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August 8th, 2019

Sara Rozanski Sets New NTI Ladies’ Record at Camp Perry

Women's ladies trophy Camp Perry High Power Sara Rozanski
In setting a Women’s record at the 2019 Nat’l Trophy Individual Match, Sara beat 987 other shooters. Only four competitors, all men, had higher scores.

Women's ladies trophy Camp Perry High Power Sara RozanskiThis lady can shoot! At this year’s National Trophy Individual Match (NTI) at Camp Perry, the very talented Sara Rozanski sent an all-time record for female competitors. Sara shot a stellar 496-22X, a new record score for lady shooters. That record-breaking performance won Sara the Women’s Trophy at the CMP National Matches.

“It felt amazing to be able to pull it together and perform well”, Rozanski told reporters. Rozanski’s performance eclipsed the previous women’s record of 496-19X set by the U.S. Army Marksmanship Unit’s Amanda Elsenboss in 2017. Sara finished fifth overall in the 2019 NTI.

“It’s an honor to set a new women’s record since the level of competition is so high. It gives one a sense of accomplishment knowing you are competing against the best competitors this sport has to offer”, Rozanski said. By stages, Rozanski scored 100-2X standing, 98-2X rapid sitting, 99-6X rapid prone, and 199-12X prone at the 600-yard line.

Women's ladies trophy Camp Perry High Power Sara Rozanski
Camp Perry includes rifle ranges out to 1,000 yards. Camp Perry boasts one of the longest continuous firing lines in the world.

Among all NTI competitors, Sara finished fifth overall after tie-breakers, just one point out of first place and four points from a perfect score of 500. Only four other competitors (all males) beat her 496-22X tally. A total of 992 competitors fired in this year’s NTI match, so Sarah finished ahead of 987 other shooters. That is mighty impressive!

A native of Toledo, Ohio, just 28 miles from Camp Perry, Rozanski has been competing in High Power rifle events since she was 16 years old, when she started with the M1A, the semi-automatic civilian equivalent of the Army’s M14 rifle. Rozanski serves as the Civilian Marksmanship Program’s High Power rifle program coordinator in Port Clinton, Ohio.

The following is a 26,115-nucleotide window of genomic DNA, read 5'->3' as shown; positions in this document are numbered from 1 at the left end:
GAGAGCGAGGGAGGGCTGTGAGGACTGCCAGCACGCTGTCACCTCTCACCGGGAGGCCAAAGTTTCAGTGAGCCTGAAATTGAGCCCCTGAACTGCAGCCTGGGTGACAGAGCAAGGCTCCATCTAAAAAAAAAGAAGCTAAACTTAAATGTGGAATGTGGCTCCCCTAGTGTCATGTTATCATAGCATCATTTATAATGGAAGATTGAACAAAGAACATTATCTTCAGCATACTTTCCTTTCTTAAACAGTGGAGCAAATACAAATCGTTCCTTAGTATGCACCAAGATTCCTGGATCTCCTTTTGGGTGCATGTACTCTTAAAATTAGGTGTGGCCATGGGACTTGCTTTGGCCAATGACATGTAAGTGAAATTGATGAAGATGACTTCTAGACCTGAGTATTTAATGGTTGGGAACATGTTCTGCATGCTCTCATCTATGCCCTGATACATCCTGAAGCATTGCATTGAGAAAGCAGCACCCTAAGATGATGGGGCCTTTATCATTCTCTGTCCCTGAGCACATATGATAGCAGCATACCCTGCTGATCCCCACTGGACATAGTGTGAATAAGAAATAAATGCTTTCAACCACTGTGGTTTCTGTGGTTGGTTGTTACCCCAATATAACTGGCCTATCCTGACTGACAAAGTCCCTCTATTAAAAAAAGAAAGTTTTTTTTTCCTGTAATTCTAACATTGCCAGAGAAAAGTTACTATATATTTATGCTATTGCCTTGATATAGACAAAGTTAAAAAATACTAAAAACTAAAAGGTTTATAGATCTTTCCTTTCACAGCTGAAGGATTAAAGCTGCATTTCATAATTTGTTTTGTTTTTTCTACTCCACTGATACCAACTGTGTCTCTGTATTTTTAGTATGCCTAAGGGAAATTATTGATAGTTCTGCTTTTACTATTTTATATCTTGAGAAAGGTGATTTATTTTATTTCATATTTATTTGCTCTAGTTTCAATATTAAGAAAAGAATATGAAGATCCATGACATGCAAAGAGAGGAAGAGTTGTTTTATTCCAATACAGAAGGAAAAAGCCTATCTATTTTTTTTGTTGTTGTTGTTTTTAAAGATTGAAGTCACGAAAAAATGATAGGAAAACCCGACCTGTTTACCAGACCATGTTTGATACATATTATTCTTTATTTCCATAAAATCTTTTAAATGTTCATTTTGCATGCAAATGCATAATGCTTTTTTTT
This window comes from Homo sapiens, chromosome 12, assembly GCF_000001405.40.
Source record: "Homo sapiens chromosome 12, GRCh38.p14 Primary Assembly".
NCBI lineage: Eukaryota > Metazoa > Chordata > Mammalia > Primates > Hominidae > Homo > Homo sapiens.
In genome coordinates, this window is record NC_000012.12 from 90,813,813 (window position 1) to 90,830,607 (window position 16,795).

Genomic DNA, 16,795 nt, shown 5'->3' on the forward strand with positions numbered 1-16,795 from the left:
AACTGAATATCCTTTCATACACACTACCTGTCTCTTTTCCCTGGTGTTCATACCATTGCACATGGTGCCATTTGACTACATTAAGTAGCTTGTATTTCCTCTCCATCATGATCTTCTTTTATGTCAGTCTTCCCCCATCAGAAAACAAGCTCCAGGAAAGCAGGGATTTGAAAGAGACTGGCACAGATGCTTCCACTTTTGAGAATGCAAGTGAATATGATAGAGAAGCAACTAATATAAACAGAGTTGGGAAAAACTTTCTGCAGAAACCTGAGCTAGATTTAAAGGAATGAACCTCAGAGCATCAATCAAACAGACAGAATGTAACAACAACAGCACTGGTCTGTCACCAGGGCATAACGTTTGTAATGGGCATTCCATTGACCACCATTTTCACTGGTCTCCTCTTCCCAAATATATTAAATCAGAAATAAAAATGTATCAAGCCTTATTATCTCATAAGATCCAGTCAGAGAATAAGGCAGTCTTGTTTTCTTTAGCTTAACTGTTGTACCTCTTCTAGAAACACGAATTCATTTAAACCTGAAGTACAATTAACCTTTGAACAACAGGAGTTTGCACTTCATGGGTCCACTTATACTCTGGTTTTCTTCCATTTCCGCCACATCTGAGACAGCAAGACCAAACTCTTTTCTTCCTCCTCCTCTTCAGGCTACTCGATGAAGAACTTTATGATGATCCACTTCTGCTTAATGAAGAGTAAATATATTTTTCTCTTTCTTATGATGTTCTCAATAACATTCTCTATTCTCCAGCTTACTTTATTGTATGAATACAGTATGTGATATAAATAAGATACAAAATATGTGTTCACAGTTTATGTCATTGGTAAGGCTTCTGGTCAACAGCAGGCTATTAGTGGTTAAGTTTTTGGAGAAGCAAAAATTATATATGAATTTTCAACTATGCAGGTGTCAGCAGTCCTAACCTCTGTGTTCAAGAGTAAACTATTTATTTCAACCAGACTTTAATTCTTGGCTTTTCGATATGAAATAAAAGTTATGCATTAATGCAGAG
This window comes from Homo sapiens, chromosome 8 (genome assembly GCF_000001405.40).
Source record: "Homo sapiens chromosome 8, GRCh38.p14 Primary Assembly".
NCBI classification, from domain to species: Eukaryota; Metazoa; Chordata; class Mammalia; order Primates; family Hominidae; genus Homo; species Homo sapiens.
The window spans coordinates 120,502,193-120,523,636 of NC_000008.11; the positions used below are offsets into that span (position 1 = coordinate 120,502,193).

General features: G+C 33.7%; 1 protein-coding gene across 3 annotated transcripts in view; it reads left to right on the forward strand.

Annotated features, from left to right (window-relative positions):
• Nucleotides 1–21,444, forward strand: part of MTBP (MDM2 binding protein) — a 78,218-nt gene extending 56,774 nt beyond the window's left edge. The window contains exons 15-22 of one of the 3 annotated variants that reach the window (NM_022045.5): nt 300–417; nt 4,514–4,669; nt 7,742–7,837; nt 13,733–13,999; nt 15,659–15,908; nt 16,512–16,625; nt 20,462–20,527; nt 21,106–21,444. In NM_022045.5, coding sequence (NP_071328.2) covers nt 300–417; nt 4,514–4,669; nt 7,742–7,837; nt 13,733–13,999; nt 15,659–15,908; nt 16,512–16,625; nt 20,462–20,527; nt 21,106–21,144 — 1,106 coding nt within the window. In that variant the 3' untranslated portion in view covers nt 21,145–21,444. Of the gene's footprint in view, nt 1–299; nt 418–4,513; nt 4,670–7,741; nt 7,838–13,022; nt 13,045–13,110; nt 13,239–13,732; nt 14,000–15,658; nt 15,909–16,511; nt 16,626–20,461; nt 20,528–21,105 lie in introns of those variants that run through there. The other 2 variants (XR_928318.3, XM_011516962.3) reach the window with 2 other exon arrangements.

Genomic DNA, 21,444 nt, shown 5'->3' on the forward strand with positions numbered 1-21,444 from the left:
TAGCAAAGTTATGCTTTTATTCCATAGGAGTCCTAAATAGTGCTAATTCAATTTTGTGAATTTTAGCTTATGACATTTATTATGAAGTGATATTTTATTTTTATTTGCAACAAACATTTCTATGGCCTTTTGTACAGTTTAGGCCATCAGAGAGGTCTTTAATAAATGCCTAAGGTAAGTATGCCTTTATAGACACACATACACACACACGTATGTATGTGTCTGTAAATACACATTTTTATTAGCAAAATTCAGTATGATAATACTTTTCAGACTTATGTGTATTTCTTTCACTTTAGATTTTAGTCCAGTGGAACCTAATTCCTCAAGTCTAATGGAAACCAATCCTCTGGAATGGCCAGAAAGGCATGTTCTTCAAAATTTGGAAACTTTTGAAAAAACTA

Women's ladies trophy high Power Camp Perry Sara Rozanski

National Trophy Individual Match
The NTI course of fire has no sighters. It starts with 10 shots standing slow fire at 200 yards, followed by 10 shots sitting (or kneeling) rapid fire in 60 seconds at 200 yards. This is followed by 10 shots prone rapid fire in 70 seconds at 300 yards. The match concludes with 20 shots prone slow fire with a time limit of 20 minutes at 600 yards.

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September 15th, 2016

Dennis Does Perry — Two Weeks at the National Matches

Dennis Santiago First Time Camp Perry

This summer, our friend Dennis Santiago made his first-ever pilgrimage to Camp Perry, Ohio to compete in the National Matches. He recounts his experience in a fascinating, informative, and often humorous story on his Dennis Talks Guns Blog. When you have a few moments to spare, you should definitely read Santiago’s account of his First Time at Camp Perry. This is much, much more than a match report. Dennis gives insights into the human side of the experience — and the little things that make Camp Perry so special. CLICK HERE to Read Full Camp Perry Story.

Dennis competed in a number of events during his two-week stay. Shooting “classic” service rifle and his new scoped, “modern AR” service rifle Dennis competed solo (in Presidents 100 and NTI matches among others) and also as a member of the California Adult Team in the 4-man NTT match.

Santiago’s First Time at Camp Perry report is a “must-read” for anyone contemplating a Camp Perry visit. Here are some highlights — but honestly folks, do read the entire story — it’s well worth it.

First Time at Camp Perry, by Dennis Santiago

Perry Ain’t Like Home

Iron Sights and “Perry-Vision”
This range is kicking me hard. I tell people about how hard I was pushing my eye into my aperture. They smile that “welcome to Camp Perry” smile again. They ask what sights I’m shooting on my A2 and I tell them I’ve got an 0.050″ front and 0.038″ rear to maximize depth of field. They smile more broadly and tell me my problem is that I’m from the Western provinces where the sun is bright and the ground is devoid of flora. Lots of light. It’s green here and we have clouds I’m told. Not nearly the same ambient lighting. You have the wrong sights my son. Where the green grass grows you want a big fat 0.072″ front the size of an aircraft carrier deck and a huge 0.046″ hole in the morning and maybe close it down to an 0.042″ rear aperture later if the sun comes out. But that desert glare sight system of yours will lose you about 5-8 points in these parts. Well there you go. Learn something every day.